The Day on Which a Man Dies is visually spectacular. The scene is set in Japan. A large, well built though fleshy man, a painter intended to suggest Jackson Pollock, virtually naked except for body paint, crashes around half a stage worth of space — his studio — drinking, smashing bottles, stepping on the glass, bleeding, painting with the blood, falling into the walls, rolling on the abstract expressionist painting in progress on the floor, his body picking up more paint mixed with his own blood and miscellaneous trash as he goes. He’s been highly successful as an artist but now his dealers are rejecting his new work because it’s totally non-objective (definitely nothing to do with Jackson Pollock on these last two counts). Where have the figures gone? he asks, downcast on the floor like a child who’s lost … well, let’s say his marbles.
In Ed Harris’ great film, Pollock, it’s the violence of breakthrough originality, here of breaking down.
In contrast to The Man’s furious, slobbering and drunken-maudlin abandon, the denizen of the bedroom on the other side of the stage is his pert mistress who wears a Jackie Kennedy suit and an Elizabeth Taylor wig, well put together — read in control. The play is their mutually enraging psychological and sex play. They rail: The Woman (her character name in the play), I’m only your whore, I have no legal standing. The Man: You’re an emasculating, parasitic blood sucker. The straw that breaks the camel’s back, he reads notes from her casual lovers, and kills himself by downing Lysol at the very moment that she, sitting in a cafe on The Ginza, realizes she loves him and, flooded with a yearning to fill her womb and leap from barrenness to joy by bearing his child, rushes home to make love … too late.
A serene Japanese counterpoint is provided by the Oriental man and woman Stagehand. Dressed in black, they tactfully move props and bring drinks, the male going beyond Oriental theater tradition by commenting on the action like the Stage Manager in Our Town. Mainly he (for Yukio Mishima see below) contrasts the Japanese way of suicide with the Western one we’re clearly about to witness — the Japanese way seems better for a reason that eluded me.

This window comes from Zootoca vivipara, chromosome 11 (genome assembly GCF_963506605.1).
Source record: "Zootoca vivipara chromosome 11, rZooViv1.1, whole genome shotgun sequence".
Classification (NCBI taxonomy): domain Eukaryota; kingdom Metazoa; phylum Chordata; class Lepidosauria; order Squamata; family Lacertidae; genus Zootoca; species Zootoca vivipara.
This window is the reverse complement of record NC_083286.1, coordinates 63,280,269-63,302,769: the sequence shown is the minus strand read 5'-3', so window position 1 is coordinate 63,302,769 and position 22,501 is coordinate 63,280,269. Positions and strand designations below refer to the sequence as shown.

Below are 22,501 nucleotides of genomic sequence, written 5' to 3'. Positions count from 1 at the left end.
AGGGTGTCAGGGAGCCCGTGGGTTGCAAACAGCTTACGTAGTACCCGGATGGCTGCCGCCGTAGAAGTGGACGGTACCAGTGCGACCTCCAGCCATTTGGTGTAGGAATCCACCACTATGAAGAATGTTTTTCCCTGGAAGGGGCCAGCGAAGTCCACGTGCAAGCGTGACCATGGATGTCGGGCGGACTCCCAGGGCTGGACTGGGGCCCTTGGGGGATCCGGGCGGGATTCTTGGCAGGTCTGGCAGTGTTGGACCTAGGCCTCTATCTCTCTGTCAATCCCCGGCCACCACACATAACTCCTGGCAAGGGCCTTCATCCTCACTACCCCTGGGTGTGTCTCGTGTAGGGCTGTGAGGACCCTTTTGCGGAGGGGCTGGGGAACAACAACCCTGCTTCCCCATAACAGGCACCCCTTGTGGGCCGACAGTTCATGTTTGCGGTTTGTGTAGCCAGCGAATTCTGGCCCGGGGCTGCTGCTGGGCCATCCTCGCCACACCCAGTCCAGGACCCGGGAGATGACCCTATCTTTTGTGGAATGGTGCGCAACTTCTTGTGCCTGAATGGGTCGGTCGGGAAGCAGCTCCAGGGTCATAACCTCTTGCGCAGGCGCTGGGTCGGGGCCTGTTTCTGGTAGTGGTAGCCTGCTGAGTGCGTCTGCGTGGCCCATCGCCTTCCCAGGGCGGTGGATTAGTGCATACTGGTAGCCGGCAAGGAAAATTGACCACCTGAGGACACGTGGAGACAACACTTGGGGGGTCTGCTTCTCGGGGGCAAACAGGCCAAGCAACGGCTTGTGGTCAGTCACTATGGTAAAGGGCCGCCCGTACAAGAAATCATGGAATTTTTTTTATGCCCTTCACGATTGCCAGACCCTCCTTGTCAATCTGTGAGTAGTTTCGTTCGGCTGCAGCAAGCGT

A great delineator of character, Tennessee Williams has written a play in which the characters are stereotypes, and gives us no reasons to help understand their personalities or relationships. Why, for instance, did The Man ever fall for The Woman who sarcastically mocks art? She went for him for the money, that makes sense, but why, as she discovers after twelve years, does she love this slob while berating him for using spray paint? Why does she order — significantly emphasized — very strong tea as if craving a fast fix and then ignore it when it comes? The play depends for effect on excesses instead of insights. Still, the excesses in themselves are somehow refreshing.
The producers of The Day on Which a Man Dies note, “In 1960 Williams wrote a fierce fantasia on the great painter’s [Jackson Pollock’s] death — and kept the text for himself. Williams’ ‘secret script’ is dedicated to the Japanese visionary writer Yukio Mishima.” Perhaps he kept the script secret because he knew it wasn’t among his good plays.
A talented, dedicated crew has created as fine a production of The Day on Which a Man Dies as the author could have wished (if he wished for a production!). The visual conception is stunning and heightens the emotional content — canvases splashed in red and waiting in white, sheets torn, fabric ripped. Jeff Christian goes all-out as the frantic painter and Jennie Moreau is amusing and ironic as the The Woman — it’s amazing how putting on an Elizabeth Taylor wig makes her look like Elizabeth Taylor and taking it off makes her look like … Jennie Moreau.
There’s much to learn from productions of lesser plays by major playwrights — among which, not everything a fine author writes is great. It rounds out our view. We can observe Williams’ interest in Japanese literature and experimentation with oriental theater devices. It helps us follow his themes of male-female antagonisms, fertility and barrenness, mental deterioration, his hatred of the puritanical, all of which run through this play. A full production may bring to light overlooked excellences — though I didn’t find them here. Of course one can read an unproduced play, and theatrical producer Ken Davenport in his blog of August 5 reminds us of the new perspectives that can come through reading scripts. But then the production with full theatrical arsenal helps the theater going public come closer to a play’s reality, and calls attention to the little known. Thanks to all who had a hand in this! I wish I could attend the Provincetown Tennessee Williams Theater Festival this September to see the good — and maybe the not-so-good.
The Day on Which a Man Dies, first produced by Chicago’s National Pastime Theater, plays at the Ross School in East Hampton, NY August 7 – 9 and during the Provincetown Tennessee Williams Theater Festival September 24 – 27, 2009. The paintings are by Megan Tracy.
Other recent reviews of plays by Tennessee Williams: